Yet another horror film trope is the character who keeps making terrible choices, such as taking midnight strolls in cemeteries, going into attics/basements to investigate odd noises, and admitting men into the house who introduce themselves by saying, "I'm Count...uh...Alucard. Yeah, that's it, Count Alucard!" The central character in this Aussie film (but directed by Canuck Ted Kotcheff) is an Englishman who has to spend one night in a godawful Outback town for a flight that will take him back to England and civilization. He then makes a series of bad decisions that land him in one horrible situation after another, all involving the very unappetizing locals. The film has a gritty, documentary feel, an unrelenting sense of impending doom, a big, brassy performance from Donald Pleasance, and cinema's only knife fight between a man and a kangaroo.

The Hill (1965)

Harry Andrews isn't keen on Connery's moustache.
A tried and tested horror film structure is to have our hero(es) battle/run from a seemingly invulnerable maniac killer or supernatural entity. In the last few minutes of the film the baddie is bloodily defeated and all is well...or is it? The Evil One inevitably leaps back to life and things end badly for everyone except the film's producers, who've thereby left the door open for sequels. The Hill is set in a British military prison in North Africa that holds deserters and shirkers and the like. The officers in charge of the camp are a collection of bullies and incompetents, and one of their prisoners is worked to death as part of a punishment detail. A few of the prisoners, led by Sean Connery's character, try and have the responsible officer brought to justice. It seems like an impossible fight, and just when it looks like they've won...This is probably Connery's best performance, and he's supported by an A-list cast of Brit character actors all of whom try and outshout and outact each other; it's like a thespian version of WWE.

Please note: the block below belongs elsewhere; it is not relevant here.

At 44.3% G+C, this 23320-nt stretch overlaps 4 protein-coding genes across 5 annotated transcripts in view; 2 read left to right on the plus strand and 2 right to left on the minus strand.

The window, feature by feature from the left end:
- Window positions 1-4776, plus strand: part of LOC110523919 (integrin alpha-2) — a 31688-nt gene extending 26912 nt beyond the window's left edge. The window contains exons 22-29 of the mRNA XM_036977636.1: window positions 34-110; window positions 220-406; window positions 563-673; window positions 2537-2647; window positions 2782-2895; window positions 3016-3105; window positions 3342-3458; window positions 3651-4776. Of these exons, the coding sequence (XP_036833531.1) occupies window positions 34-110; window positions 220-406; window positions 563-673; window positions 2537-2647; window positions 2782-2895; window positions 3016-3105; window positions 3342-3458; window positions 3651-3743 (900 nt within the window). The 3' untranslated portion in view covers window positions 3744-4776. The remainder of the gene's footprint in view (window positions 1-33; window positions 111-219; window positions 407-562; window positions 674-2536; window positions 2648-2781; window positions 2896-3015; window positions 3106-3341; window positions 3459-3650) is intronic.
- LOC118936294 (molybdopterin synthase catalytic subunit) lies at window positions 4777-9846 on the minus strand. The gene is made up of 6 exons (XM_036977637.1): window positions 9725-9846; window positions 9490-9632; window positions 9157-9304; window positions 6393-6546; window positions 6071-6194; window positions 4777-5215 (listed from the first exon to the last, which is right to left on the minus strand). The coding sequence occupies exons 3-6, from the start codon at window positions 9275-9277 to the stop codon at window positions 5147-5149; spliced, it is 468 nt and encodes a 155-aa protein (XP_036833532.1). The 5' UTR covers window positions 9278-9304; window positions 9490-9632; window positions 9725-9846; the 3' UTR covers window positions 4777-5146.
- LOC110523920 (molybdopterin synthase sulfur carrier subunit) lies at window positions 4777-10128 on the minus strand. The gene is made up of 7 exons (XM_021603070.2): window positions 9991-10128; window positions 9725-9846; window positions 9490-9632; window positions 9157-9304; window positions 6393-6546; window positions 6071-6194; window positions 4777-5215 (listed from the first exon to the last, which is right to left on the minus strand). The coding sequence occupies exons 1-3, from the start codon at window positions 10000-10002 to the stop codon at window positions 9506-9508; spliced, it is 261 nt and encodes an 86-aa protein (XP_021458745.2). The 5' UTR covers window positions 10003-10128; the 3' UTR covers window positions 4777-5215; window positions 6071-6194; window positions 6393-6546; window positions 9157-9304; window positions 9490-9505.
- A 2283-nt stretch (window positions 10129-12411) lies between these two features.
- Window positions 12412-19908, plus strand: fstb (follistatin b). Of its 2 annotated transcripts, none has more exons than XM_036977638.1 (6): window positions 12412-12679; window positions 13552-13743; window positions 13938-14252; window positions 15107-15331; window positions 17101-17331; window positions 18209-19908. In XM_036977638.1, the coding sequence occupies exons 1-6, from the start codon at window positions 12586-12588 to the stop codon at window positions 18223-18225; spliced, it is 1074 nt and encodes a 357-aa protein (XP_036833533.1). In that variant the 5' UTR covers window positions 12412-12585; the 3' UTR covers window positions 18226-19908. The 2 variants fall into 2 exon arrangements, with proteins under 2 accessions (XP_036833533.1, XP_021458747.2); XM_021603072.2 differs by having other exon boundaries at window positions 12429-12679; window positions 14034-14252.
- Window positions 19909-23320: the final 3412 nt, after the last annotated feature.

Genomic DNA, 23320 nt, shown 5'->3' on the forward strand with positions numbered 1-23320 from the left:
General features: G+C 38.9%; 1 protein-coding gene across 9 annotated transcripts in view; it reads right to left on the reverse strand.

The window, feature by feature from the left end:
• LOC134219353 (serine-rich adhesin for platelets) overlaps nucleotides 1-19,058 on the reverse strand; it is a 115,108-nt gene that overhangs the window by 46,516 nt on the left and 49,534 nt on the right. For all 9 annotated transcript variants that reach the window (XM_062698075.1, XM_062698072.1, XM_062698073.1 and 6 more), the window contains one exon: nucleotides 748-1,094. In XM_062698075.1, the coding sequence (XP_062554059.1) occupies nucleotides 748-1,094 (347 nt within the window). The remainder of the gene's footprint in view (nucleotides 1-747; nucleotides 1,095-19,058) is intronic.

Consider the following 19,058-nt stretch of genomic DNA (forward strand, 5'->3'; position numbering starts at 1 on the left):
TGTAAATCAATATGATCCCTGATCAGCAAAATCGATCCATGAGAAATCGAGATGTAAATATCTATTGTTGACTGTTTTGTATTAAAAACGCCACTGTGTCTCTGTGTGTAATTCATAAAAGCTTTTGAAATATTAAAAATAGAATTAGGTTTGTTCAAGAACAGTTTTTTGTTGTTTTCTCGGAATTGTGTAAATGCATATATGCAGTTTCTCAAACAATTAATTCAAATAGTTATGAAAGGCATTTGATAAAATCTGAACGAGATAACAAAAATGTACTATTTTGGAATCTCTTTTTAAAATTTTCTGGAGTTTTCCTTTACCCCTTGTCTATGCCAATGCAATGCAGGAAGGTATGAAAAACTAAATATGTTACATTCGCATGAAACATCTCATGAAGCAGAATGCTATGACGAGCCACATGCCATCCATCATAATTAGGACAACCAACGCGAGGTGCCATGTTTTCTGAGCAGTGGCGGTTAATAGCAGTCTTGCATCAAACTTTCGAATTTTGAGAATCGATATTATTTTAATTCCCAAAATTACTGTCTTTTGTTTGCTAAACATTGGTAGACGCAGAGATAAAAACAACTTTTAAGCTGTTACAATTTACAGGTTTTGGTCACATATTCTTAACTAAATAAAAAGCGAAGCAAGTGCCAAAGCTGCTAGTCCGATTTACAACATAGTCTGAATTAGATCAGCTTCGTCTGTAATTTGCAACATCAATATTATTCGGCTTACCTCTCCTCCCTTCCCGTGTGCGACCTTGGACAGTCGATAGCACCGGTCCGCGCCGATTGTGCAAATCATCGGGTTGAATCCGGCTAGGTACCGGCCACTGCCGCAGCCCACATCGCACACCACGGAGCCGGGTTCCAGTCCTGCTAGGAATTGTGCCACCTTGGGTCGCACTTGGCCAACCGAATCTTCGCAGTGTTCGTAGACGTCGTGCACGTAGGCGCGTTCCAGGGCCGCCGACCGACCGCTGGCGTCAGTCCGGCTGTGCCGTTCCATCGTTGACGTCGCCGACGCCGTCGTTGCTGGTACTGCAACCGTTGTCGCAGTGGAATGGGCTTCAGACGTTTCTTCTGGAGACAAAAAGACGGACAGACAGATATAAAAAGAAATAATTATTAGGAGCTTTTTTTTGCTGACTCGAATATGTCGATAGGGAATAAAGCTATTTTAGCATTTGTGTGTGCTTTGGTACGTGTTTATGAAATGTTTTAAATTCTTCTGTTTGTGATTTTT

Juliet of the Spirits (1965)

I'm telling you it's not a horror movie!
 The title character, an upper-middle-class Roman housewife, finds out her husband is having an affair and has a nervous breakdown. Her breakdown takes the form of seeing visions, and this being a Fellini film, the visions are eye-popping celebrations of Technicolor, sound design, and visual imagination. Fellini isn't trying for scares or even dread, but some of his imagery, especially in the final section of the film, makes you realize that he could have made an amazing horror film.


So there you have it; seven "horror" films that are largely blood and viscera free. And if you absolutely have to have celebrate Halloween with a horror film, check out Lake Mungo, an Australian film that could almost make this list because it keeps its supernatural elements to an absolute minimum and becomes all the scarier because of it. 

Thursday, October 16, 2014

Book Review: Get Carter (1970) by Ted Lewis